I have a few points of comparison with sailboat custom fridges cooled with Danfoss compressors. Both were approximately 8 cu feet- 6 fridge and 2 freezer both cooled by the same evaporator. One was very well insulated but used a simple air cooled Danfoss compressor/condenser. The other had the standard manufacturer's insulation, but the cooling was with a keel cooled condenser with a Danfoss compressor. So each had their own beneficial features and their power consumption was similar.


Each required 50-75 amp hours at 12v to operate. This is 600-900 or 75-110 watt hours per cu foot. So your 63 watt hours (I presume this is what you mean) per cu foot sounds very good.


Your system uses an "inverter motor" but so does a Danfoss system. The other important thing for a marine system is not to size the compressor too big. Small is usually better for efficiency.



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Old 09-27-2018, 03:04 PM   #4
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The fridge on my boat uses an average of 1700 watts/day, but then you must factor in that my fridge is bigger, new fridges are about 40% more efficient than 11 year old versions like mine, and the energy star data doesn't take into consideration the extra energy required to cool all the warm stuff placed in the fridge on provisioning day. So the data that you received from Samsung sounds about right and is entirely plausible.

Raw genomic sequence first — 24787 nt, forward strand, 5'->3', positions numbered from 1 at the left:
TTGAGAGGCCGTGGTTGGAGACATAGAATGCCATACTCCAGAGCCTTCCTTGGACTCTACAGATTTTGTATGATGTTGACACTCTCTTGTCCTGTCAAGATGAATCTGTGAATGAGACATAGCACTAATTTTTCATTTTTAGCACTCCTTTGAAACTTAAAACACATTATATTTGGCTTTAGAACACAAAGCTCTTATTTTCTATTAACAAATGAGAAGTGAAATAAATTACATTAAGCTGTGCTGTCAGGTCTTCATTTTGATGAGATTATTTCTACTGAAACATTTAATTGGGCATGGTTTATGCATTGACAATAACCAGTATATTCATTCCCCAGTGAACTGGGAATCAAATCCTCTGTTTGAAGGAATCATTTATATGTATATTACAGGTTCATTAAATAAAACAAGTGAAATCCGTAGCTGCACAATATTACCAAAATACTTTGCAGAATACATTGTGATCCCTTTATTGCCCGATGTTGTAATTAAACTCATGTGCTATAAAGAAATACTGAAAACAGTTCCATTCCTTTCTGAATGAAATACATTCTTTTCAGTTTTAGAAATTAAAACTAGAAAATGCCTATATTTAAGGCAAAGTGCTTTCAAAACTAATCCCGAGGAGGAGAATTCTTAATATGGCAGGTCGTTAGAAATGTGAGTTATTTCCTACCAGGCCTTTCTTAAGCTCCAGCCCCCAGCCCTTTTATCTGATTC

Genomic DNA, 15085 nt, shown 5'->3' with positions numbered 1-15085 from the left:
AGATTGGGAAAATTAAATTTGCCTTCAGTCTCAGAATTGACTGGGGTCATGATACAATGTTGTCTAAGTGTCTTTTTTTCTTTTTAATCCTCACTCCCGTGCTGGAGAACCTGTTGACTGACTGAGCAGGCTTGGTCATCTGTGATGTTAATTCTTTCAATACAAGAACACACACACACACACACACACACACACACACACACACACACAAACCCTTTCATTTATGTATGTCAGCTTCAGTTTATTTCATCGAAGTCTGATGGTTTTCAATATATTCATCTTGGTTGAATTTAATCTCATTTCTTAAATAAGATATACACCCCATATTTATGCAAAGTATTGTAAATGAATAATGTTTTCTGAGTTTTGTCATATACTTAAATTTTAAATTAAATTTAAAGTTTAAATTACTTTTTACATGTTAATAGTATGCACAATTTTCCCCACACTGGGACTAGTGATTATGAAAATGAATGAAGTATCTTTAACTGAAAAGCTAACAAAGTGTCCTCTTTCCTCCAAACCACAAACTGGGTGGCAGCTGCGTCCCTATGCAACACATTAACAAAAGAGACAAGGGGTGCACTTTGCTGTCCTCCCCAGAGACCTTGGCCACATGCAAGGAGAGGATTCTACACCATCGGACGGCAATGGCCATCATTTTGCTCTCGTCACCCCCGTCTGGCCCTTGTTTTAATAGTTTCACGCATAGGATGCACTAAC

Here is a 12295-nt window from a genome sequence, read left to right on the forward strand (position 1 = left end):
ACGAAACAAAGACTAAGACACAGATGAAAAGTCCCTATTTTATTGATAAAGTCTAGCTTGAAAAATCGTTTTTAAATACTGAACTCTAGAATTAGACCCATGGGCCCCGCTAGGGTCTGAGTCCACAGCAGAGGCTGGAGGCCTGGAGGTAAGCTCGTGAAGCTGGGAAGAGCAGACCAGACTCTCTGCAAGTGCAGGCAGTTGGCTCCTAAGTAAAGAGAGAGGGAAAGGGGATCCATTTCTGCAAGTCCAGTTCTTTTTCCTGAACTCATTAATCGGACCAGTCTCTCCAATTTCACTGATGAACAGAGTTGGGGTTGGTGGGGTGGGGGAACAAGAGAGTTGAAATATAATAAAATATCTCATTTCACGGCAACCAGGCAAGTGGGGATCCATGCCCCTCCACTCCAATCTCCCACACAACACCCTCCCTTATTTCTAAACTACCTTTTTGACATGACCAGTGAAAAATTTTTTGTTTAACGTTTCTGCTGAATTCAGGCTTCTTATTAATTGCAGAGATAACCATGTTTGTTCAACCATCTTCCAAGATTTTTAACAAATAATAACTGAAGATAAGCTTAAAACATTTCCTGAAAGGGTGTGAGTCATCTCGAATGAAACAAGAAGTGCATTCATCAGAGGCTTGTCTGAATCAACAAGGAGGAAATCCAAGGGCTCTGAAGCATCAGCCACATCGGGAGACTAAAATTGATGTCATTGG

After you install your new fridge, test it for a week with a Kill-a-Watt, or similar, and let us know the results.

I can't answer your question as to how this compares with an expensive "marine" fridge. Marine fridge makers have chosen not to participate in the Energy Star program, and I know of no other comprehensive objective testing of these units.
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Old 09-27-2018, 03:22 PM   #5
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On provisioning day if you buy already cooled stuff or throw a bag of ice in with the groceries it can help a lot. If that isn't possible, try to shop at night so stuff doesn't heat up on the way home.
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Old 09-27-2018, 08:10 PM   #6
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Something to consider and I don't know how those ratings are established, but in the house with air conditioning in the summer the house still stays in the mid-70s wear that same unit on your boat is working in temperatures that can exceed 95 degrees. Makes a big difference I think
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Old 10-15-2018, 07:02 PM   #7